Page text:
The key is to figure what is behind your intuition.

    recall: many people feel that force is needed to keep something moving - so we get a lot of questions about how much force for a particular speed (or torque for a particular rpm). This is due to their personal experience of getting exhausted pushing things fast.

    Anyway - you'll get used to it.
    Good luck.
  12. Apr 26, 2015 #11
    my intuition is based on this source of comparable force


    force: 6770 KN vs our 5000KN

    power: 30-40 MW vs our 25KW

    rocket engine thrust is independent of distance traveled, its just constant source of braking force in our case

    if this engine will fire for 1 second and stop the tanker, that makes sense to my intution, but why such difference in power? order of magnitude
  13. Apr 26, 2015 #12

    Simon Bridge

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    For the 25kW engine to stop the ship in 1s it has to be used 100% efficiently. In general this will not be the case... some energy will go someplace else.
    What you've actually worked out is that any device stopping the ship in 1s will have put 25kW into the job. (Better: the device has to remove 25kW from the ship.) It says nothing about how much energy went elsewhere.
    If the ship were stopped by a big spring, that is how much energy would end up stored in the spring (provided the spring survived the impact) - if the ship rammed the dock, that is how much energy went into damaging the dock.

    A rocket engine is extremely inefficient - especially at low speeds.
    The propulsive efficiency of a rocket depends on the ratio of vehicle speed vs exhaust speed.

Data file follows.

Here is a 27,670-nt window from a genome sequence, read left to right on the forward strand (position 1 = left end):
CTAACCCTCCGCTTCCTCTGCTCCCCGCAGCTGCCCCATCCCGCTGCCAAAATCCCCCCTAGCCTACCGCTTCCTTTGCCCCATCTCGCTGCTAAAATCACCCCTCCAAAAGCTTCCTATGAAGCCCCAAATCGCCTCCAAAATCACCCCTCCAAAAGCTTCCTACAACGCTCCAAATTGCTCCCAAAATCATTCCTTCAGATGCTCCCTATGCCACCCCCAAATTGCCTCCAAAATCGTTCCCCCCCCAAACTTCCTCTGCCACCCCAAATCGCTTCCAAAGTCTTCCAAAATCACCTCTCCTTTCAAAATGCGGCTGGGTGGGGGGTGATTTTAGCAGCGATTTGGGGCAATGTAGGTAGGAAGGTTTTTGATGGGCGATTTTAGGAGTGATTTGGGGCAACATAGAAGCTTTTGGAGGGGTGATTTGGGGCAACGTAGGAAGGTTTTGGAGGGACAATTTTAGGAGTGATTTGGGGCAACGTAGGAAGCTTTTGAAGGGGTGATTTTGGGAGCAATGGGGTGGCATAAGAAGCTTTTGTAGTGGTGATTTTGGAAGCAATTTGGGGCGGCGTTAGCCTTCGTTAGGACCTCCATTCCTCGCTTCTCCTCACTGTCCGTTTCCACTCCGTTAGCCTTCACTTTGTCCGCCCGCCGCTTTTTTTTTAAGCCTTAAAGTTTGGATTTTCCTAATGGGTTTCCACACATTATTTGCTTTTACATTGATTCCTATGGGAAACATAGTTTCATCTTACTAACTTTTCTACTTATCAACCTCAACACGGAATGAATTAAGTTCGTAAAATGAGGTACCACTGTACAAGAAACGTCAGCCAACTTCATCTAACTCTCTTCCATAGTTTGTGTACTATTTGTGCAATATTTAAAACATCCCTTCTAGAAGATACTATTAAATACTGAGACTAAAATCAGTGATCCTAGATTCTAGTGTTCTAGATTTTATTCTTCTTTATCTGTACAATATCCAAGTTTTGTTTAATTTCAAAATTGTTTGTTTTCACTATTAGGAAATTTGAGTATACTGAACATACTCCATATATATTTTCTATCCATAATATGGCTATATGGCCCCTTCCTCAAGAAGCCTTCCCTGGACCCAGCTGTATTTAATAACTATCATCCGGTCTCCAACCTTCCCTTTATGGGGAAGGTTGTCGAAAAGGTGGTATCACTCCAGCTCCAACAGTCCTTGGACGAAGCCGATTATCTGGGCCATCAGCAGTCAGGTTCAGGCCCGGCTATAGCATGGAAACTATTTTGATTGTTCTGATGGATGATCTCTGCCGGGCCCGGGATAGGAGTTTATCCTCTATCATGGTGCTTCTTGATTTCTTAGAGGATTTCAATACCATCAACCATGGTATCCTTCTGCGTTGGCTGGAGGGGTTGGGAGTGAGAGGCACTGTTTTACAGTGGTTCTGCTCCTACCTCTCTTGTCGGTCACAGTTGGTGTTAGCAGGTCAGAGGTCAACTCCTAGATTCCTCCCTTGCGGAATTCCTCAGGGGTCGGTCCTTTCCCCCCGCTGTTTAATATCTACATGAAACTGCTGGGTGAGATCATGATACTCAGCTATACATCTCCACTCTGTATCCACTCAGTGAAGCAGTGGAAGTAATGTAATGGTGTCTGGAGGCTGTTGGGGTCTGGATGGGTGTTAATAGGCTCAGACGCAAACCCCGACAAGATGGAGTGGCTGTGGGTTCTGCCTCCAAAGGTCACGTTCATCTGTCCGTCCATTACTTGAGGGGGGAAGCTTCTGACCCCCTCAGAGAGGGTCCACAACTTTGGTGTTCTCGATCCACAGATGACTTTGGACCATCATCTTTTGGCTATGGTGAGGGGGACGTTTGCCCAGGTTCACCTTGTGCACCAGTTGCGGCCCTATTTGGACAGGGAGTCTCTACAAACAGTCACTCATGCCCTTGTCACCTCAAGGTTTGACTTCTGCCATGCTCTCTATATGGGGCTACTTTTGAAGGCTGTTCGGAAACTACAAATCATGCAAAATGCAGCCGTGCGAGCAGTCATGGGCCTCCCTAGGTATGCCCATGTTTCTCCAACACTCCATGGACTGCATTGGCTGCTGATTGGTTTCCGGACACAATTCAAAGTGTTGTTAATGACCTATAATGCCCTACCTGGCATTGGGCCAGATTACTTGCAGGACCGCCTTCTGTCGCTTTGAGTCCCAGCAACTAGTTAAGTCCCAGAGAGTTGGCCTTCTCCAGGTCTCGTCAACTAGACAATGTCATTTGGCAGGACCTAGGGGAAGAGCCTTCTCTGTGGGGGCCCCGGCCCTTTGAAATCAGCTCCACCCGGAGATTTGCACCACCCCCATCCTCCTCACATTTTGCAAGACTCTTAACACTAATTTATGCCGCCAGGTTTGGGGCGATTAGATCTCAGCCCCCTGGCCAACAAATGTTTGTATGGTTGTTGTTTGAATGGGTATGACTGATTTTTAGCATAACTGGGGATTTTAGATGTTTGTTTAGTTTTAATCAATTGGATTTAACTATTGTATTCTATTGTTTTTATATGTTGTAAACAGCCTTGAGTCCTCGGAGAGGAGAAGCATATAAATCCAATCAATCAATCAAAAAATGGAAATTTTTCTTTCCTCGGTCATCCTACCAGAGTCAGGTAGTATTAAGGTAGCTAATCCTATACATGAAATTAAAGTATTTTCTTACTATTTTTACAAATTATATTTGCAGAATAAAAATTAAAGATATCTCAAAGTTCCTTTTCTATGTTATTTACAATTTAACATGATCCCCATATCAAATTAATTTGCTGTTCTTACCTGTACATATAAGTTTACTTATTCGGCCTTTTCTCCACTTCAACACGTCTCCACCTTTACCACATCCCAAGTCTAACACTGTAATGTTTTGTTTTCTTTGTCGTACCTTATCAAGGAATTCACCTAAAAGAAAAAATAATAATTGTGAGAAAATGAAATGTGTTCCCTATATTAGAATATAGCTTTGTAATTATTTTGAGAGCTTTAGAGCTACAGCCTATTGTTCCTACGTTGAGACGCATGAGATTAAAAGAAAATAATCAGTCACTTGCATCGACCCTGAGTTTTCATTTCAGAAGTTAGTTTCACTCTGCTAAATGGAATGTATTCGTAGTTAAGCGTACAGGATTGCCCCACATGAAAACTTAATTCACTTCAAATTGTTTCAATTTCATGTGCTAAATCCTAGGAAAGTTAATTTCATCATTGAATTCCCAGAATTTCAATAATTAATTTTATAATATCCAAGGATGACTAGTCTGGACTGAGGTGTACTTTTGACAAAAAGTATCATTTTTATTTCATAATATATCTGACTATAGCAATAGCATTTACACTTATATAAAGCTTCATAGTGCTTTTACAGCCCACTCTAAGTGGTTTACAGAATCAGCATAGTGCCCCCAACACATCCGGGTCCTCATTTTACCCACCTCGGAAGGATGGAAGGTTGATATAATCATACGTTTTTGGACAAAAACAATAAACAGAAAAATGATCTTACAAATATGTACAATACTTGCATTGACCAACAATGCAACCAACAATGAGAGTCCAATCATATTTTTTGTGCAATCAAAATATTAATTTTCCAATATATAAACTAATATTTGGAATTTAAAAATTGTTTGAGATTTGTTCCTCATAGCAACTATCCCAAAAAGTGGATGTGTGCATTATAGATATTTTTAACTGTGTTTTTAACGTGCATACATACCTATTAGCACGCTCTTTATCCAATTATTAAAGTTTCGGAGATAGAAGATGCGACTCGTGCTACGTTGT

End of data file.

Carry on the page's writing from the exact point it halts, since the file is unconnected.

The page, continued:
Here the vehicle speed is almost nothing while the exhaust speed is typically vast so the propulsive efficiency is very low.
    i.e. an exhaust velocity is typically 1000's of meters per second, the speed here averages about 0.5cm/s so the efficiency should be of order 0.01%

    For this example it is easier to work out because we know the energies:
    Lets say a more modest 30MW rocket produces 5000kN thrust - that would be believable right?
    If we used it to stop the tanker in 1s then it expands 30MJ to do 25kJ of work ... that efficiency is: 0.08%
    ... which is consistent with the order-of-magnitude calculated above.

    Once more the number work out - but you have deepened your understanding of what the maths is telling you.
    That help?
  14. Apr 26, 2015 #13

    Simon Bridge

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    You could probably work it out for using a single F-1A (Saturn V) rocket ... it's exhaust velocity was a bit under 3km/s according to fact sheet:
    ... but boy that was tough to find.

    How long would it actually take the F-1 to stop the tanker? How much energy did it use doing that? How efficient does that make it?
    Compare with the rocket efficiency equation.

    It's ages since I've done anything with rocket science.
  15. Apr 27, 2015 #14
    I think rockets are pretty efficient and in their frame of reference dont care if rocket is moving realtive to something else, they produce its thrust constantly

    however our definition of work and power mean that if rocket just hoovers in the air and fights gravity, its velicity is zero, therefore work and power is zero, so their efficiency is zero

    so let find better example , how to achieve 5 000 000 N in real life
  16. Apr 27, 2015 #15
    lets try to stop tanker with 100 efficient water pump and water jet so no energy is wasted on anything else
    what force can we generate with 25 kw pump?

    ship 3.jpg

    setup 1.


    Force of jet on a plate = mass flow rate per second x water jet speed
    = 86.11 kg/s x 24.26m/s = 2089 Newton.......using 100% efficient system

    in order to get 5 000 000 Newton , water pump would have to be bigger x2400, again tens of megawatts


    so what am i missing here again ?
  17. Apr 27, 2015 #16


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    You are putting a lot of energy into the spray that is splashing off of the front of the tanker. Assuming no energy losses in the splash, the spray carries away slightly more than 100% of the power that you are supplying with the pump.
  18. Apr 28, 2015 #17

    Simon Bridge

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    I think you have misunderstood.